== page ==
Jiu-Jitsu began with Mitsuyo Maeda, a Japanese expert judoka and member of the Kodokan. Maeda emigrated to Brazil in the 1910s where an influential businessman named Gastão Gracie helped him get established. In return for his aid, Maeda taught the fighting art to Gastão’s son Carlos Gracie, who then taught the art to his brothers and sons. When Maeda taught the art to the Gracies he called it Jiu-jitsu. The Gracie family refined this art form into what is now known as Gracie Jiu-Jitsu.

Brazilian Jiu-Jitsu differs from other martial arts in that it provides solutions for all possible stages of combat. Other disciplines like Tae Kwon Do or Karate focus on striking and rely on a person’s strength and speed to deliver damage, but speed and strength doesn’t matter when you’re on your back. Brazilian Jiu-Jitsu differs from other martial arts fundamentally. While other martial arts rely heavily on strength and speed, Brazilian Jiu-Jitsu relies on superior technique and leverage.

A Gi (sometimes referred to as Kimono) is the uniform that is typically worn when training Jiu-Jitsu. It consists of 3 pieces: a jacket (or top), pants, and a belt. The material in which the three pieces are made is specially reinforced to withstand the rigors of daily practice. Many Jiu-Jitsu players regard their Gi in the same way a knight would their armor. Most practitioners of Jiu-Jitsu who advocate the usage of the Gi cite the more technical aspect of grappling with a Gi.

As with other martial arts, the progress of a student is marked with a series of colored belts. Unlike other martial arts where Black Belt marks a person’s proficiency in a style, in Gracie Jiu-Jitsu the rank of Black Belt is conferred to individuals who have mastered the art of Brazilian Jiu-Jitsu.

The belts in order are: White, Blue, Purple, Brown and Black. Often schools award four stripes for White through Brown belts. Black Belts are typically awarded one stripe every three years up to ten stripes. There are special classifications for Black Belts fighter and instructors. Instructors have Black Belts with Red bands and Black Belt fighters have White Bands. Typically, Black Belt instructors are not allowed to promote others up to Black Belt rank until they receive their first stripe. The ranks for children are different. Blue belt and higher ranks have age requirements so children have the following ranks beginning with White, Gray,Yellow, Orange and Green. Each belt has 4 stripes. These belts are utilized until age 16.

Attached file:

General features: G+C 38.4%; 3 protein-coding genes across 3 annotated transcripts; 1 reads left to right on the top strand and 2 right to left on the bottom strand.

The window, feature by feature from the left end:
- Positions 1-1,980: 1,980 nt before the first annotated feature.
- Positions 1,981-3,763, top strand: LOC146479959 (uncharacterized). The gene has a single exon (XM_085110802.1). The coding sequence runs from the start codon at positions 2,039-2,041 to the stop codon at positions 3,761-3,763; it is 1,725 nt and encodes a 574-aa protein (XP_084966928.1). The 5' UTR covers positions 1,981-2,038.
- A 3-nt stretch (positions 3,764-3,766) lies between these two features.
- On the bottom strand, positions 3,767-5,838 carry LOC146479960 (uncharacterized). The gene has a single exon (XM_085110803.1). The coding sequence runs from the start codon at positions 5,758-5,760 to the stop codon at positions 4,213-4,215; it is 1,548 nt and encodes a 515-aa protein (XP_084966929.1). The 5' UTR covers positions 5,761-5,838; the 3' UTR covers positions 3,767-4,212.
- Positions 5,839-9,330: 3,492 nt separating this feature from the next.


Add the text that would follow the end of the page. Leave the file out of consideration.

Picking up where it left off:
Typically, it takes anywhere from 8 to 15 years to attain the rank of Black Belt in Jiu-Jitsu. Each belt (with the exception of Blue) takes about 2-5 years of dedicated practice; Blue Belt can often be attained in about a year of dedicated study.

At David Howard’s MMA Corner safety is critical. Accidents may happen, however, lack of seriousness during training and the resultant careless application of technique or counters contribute greatly to injury. Careless practice is disrespectful to the spirit of professional fighting.

Practically anyone can utilize the techniques taught by David Howard, he has designed a system based on effective grappling and jiu-jitsu. even if you are smaller and weaker you will be able to protect yourself from bigger, stronger attackers.

Brazilian Jiu-Jitsu and MMA training can provide you with far more extensive results than typical aerobic exercise. The resistance encountered while rolling provides you with a good base to improve your core strength through intense abdominal workout, increase your muscle tone, and reduce you body fat while improving your balance, bodily coordination, cardio vascular capacity, and muscular endurance.

The best thing to wear to a first class is a shirt and shorts. A mouthpiece is also recommended and although it’s not required it is recommended that guys wear an athletic support.

We begin class with some light calisthenics and stretching. Following our warm-up we then begin drilling technique. These drills when done over and over help form muscle memory and help our students retain technique. After our drilling is completed then we begin to spar (or roll). Rolling is when students are able to put their techniques to the test with training partners who can resist and counter just as they would in an actual fight, providing valuable real-world experience should the techniques ever need to be applied in an actual fight.

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